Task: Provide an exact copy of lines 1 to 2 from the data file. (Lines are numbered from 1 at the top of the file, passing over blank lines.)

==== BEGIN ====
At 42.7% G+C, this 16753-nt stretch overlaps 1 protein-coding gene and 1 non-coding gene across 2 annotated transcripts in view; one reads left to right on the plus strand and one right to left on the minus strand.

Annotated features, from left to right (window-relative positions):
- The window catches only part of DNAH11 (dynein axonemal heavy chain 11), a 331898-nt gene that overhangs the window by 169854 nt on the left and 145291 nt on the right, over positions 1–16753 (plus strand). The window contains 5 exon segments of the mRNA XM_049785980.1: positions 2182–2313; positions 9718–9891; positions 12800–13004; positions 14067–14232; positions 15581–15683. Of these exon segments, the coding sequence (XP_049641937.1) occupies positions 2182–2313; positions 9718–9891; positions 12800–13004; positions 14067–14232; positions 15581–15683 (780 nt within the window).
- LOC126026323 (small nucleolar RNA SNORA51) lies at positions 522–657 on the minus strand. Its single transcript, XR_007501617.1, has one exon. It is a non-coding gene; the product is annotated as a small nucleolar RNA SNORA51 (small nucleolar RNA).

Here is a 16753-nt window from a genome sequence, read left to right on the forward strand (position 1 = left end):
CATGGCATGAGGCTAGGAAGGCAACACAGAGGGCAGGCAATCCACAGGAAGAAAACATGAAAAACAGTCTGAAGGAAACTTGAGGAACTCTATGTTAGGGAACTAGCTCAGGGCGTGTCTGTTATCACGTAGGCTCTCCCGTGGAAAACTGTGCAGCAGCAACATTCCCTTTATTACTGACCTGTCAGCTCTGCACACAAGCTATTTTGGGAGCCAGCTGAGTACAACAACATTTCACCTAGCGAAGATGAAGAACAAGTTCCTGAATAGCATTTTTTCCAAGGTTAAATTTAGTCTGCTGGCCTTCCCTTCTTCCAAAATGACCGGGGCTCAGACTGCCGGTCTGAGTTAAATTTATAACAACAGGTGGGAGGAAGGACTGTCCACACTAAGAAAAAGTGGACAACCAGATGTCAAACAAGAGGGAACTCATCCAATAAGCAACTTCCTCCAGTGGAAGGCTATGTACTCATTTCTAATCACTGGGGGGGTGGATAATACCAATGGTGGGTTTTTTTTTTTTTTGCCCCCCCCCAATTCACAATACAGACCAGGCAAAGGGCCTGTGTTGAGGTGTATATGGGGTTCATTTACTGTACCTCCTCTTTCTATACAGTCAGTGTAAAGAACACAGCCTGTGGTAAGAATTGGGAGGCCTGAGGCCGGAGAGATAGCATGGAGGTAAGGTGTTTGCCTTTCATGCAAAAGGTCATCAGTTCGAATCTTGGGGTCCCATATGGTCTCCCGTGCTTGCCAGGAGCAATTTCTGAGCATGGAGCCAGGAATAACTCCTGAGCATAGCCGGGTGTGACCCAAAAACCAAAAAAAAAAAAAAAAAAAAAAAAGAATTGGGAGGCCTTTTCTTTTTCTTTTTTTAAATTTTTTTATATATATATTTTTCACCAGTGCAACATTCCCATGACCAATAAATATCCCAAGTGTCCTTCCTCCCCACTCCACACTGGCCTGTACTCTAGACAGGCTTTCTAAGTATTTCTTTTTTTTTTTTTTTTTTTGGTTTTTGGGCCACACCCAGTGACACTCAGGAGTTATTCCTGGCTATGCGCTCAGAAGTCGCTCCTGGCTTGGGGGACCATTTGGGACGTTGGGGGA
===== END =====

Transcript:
At 42.7% G+C, this 16753-nt stretch overlaps 1 protein-coding gene and 1 non-coding gene across 2 annotated transcripts in view; one reads left to right on the plus strand and one right to left on the minus strand.

Annotated features, from left to right (window-relative positions):